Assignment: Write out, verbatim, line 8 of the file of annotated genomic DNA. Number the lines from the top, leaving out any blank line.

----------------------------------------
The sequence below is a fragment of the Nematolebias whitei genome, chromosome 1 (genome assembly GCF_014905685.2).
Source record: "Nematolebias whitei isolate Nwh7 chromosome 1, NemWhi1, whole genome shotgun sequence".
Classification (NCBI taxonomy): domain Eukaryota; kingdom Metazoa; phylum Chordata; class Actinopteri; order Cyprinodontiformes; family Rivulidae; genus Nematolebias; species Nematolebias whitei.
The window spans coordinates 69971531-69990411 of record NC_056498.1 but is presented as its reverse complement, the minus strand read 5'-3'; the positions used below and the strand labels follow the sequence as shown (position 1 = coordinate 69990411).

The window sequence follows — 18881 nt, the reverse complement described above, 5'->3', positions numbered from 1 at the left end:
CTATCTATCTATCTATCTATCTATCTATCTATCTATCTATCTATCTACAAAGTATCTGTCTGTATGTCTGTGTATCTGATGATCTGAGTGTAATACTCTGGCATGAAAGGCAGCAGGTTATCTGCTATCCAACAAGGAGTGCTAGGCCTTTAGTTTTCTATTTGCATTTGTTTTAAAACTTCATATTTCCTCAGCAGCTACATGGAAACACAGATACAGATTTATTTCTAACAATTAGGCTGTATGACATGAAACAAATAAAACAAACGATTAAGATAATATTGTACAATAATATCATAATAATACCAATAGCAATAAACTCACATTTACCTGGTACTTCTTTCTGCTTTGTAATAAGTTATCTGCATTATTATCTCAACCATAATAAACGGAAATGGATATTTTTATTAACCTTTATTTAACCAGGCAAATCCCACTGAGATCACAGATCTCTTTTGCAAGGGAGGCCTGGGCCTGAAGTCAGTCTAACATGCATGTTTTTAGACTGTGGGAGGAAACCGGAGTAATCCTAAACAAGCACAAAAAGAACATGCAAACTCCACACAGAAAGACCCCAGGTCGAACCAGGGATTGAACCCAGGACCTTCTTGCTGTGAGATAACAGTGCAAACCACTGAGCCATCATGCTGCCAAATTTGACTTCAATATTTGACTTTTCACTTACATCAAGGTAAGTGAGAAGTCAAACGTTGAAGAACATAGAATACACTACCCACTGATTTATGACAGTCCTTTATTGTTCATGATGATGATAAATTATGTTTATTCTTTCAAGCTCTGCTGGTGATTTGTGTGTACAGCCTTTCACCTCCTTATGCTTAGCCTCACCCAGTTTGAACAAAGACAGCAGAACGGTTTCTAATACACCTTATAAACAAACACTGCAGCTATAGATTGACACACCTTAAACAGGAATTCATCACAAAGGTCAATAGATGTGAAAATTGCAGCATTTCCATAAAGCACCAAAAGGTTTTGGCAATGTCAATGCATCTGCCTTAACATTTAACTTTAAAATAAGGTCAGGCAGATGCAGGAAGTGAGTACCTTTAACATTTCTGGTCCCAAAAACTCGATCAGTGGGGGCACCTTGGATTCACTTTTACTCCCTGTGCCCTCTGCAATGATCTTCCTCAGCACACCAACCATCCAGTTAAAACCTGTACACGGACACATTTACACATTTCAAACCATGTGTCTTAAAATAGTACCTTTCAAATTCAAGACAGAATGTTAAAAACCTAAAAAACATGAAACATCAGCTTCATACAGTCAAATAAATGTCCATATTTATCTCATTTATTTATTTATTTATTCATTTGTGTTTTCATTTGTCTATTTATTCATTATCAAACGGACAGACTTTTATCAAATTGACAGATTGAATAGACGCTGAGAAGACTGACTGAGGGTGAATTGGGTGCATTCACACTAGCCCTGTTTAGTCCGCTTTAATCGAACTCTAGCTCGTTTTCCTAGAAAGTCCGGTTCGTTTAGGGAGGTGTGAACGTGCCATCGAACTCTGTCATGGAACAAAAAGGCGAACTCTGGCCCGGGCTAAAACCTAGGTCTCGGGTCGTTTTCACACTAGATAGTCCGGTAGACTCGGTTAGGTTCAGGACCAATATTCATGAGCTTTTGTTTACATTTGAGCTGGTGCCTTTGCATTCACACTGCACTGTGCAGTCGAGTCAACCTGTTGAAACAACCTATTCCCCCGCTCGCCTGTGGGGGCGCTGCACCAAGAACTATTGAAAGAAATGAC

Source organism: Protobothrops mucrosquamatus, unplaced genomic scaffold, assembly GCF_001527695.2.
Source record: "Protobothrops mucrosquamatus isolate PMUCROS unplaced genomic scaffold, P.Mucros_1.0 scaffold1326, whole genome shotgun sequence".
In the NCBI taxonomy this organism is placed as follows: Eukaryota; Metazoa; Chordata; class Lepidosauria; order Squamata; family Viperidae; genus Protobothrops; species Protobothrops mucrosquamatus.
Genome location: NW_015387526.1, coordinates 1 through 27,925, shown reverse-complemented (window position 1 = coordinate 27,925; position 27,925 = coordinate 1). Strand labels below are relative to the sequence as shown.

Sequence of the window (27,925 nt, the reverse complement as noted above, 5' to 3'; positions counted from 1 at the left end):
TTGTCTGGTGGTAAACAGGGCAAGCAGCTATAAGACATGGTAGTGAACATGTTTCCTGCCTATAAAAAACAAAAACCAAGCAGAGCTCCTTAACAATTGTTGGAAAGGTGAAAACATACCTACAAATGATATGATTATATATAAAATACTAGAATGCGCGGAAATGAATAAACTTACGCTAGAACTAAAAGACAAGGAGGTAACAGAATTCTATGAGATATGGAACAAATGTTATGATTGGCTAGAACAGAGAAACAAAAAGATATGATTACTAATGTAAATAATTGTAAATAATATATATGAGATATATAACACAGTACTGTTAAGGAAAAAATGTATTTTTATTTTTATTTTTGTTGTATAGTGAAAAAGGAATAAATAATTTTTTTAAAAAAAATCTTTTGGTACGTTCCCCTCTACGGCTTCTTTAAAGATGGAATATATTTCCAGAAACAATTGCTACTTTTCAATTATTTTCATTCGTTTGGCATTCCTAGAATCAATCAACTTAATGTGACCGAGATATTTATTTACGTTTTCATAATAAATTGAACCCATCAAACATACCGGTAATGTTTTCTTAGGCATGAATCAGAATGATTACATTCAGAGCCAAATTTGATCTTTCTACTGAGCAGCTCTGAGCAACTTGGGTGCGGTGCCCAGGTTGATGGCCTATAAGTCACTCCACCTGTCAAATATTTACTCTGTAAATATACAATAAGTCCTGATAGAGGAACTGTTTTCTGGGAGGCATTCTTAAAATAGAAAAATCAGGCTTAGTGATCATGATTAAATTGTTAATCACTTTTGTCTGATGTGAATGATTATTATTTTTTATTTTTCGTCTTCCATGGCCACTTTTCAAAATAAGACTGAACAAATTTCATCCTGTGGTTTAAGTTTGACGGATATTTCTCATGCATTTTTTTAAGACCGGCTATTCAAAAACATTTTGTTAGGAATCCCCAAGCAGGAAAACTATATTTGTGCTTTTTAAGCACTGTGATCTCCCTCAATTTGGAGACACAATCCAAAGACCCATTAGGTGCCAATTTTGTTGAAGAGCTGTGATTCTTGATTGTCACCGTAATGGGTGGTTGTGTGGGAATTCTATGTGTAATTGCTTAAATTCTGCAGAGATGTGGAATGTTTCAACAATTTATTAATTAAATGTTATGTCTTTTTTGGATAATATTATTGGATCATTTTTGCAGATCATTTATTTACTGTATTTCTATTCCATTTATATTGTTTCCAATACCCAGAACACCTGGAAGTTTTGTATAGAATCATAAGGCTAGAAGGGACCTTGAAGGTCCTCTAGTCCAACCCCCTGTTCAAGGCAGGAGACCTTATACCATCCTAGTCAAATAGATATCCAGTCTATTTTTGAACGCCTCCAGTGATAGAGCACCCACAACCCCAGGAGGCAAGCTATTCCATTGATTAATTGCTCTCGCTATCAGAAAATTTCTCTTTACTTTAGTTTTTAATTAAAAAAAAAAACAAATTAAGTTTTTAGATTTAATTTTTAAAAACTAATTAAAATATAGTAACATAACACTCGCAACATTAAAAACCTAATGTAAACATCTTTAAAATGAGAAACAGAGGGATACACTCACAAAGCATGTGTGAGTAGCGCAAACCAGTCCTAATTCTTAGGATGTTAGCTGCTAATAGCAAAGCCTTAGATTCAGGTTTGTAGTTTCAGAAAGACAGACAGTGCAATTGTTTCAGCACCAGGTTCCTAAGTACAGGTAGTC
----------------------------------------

Source record: "Protobothrops mucrosquamatus isolate PMUCROS unplaced genomic scaffold, P.Mucros_1.0 scaffold1326, whole genome shotgun sequence".